Have you had any urges to venture into the fantasy/sci-fi genre?
Are you talking about writing? Absolutely not! Never. No. It’s not what I can do. I mean, we do what we do. That’s not what comes natural to me. And I talk about that in my class. I’m an intuitive writer. And so write what comes natural to me. That doesn’t mean I can’t enjoy reading something else or seeing a movie or theater about something else. But for the most part, the movies that I love are real-life movies. It’s just this movie just grabbed me because it feels so real. I believed it. And I think that’s what it’s all about with storytelling. Can you make someone believe it?
You’ve talked about how when you published your first book for an adult audience—1978’s Wifey—a lot of the initial reactions to your branching out were “What are you doing?” or “You’ll ruin your career.”
I promise you, and the general public: No, I am not thinking about this [venturing into the fantasy genre].
When I wrote adult books, it was an extension. Because it was, yes, I was a kid and I remember that really clearly and I like writing about that but then there was this woman, also. And she was having different experiences and different feelings. And she was asking different kinds of questions. And I had this urge to also let this other person out who was inside me.
When I started to write, I hadn’t had a lot of adult experiences—which I know sounds funny because I had had babies and I was married. But that was different. And I didn’t even tackle really having children in my first adult book—I was like, that was too much for me. I gave her children and I sent them away for the summer when the book takes place because I didn’t want to deal with that. And I came to want to deal with that and I did.
And the last book, which took me five years to research and write—the book to end all books for me—In the Unlikely Event. I don’t want to—I just feel like I’ve done it. I’m very glad that that’s the novel I’m going out on. I don’t want to write any more long novels.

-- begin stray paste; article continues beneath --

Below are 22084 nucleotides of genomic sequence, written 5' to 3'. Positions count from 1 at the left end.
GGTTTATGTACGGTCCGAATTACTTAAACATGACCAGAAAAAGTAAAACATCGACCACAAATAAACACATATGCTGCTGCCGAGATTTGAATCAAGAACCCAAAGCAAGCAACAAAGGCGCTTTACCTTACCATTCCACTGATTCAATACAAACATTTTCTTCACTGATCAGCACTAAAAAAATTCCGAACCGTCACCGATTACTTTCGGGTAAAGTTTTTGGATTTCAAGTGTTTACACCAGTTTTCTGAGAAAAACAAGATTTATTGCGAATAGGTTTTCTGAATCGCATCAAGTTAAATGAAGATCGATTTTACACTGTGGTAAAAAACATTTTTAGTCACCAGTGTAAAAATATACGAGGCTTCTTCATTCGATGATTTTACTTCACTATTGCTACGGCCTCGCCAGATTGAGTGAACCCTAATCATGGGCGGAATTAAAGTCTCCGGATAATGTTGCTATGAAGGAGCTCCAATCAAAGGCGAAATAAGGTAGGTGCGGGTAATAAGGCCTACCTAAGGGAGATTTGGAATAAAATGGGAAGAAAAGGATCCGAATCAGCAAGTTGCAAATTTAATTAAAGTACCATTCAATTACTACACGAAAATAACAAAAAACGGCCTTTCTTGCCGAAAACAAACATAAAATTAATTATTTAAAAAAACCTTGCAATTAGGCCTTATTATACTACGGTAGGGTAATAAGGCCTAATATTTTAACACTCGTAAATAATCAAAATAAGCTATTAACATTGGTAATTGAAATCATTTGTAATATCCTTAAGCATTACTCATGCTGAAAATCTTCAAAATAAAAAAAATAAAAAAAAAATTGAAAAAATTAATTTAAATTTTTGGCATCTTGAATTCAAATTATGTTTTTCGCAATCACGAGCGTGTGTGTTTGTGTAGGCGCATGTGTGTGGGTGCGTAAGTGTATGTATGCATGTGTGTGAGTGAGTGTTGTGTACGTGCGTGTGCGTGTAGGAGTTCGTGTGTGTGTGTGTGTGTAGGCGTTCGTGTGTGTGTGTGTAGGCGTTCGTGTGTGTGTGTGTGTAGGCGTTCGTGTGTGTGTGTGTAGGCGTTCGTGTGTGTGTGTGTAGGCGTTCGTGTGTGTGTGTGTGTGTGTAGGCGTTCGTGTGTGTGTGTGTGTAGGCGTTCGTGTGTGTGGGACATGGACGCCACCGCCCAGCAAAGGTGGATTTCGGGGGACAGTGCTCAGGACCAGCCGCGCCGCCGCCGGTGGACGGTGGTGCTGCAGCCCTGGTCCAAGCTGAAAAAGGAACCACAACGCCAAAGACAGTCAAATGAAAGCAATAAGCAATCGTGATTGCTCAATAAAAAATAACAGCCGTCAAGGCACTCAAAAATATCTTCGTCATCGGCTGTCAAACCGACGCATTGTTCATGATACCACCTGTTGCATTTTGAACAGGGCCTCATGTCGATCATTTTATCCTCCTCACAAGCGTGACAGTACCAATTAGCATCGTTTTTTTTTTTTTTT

There may be little things that want to come out from time to time. I don’t know. And I will let them out if they want to come out. There’s one that have in my mind but it can sit there for a while.
I’ve seen you mention in an interview from more than three years ago that you were thinking about a memoir of sorts.
It’s not that kind of memoir. What’s in my mind is a kind of family memoir but from a child’s point of view, up to the age of 12, maybe. It’s the same thing that’s sitting on the backburner. It wouldn’t be the stories that I told in the MasterClass, probably. Because these are very personal stories and I don’t think I’ve told them.
Roald Dahl’s book Boy comes to mind.
You know, I haven’t read that! I need to read that.
It’s nonfiction, stories about his life from childhood to adulthood.
I know! I’ve seen it on the shelf in my store. That’s a very good idea. I’m going go look for that.
Are there any societal issues that you’ve yet to tackle or do a deep dive on that you’ve been considering within children’s writing?
No. [laughs] I know people think that that’s how I came to choose what I was writing about but it was usually a family situation that would come into my mind. It wasn’t so much a societal issue. I wasn’t thinking that way at least I don’t think I was when I was starting out. Because that’s not where the best books come from. You know, “OK, I’m going to tackle this. I’m going to tackle that.” We’re going to get a lot of books about sexual abuse or books about sexual harassment. And that’s OK. But I’m not going to write it.
Any last thoughts?
I just want to say that I’m glad I did [the MasterClass]. I enjoyed doing it, and I only hope that it means something to the people who watch it.
This interview has been edited and condensed for clarity.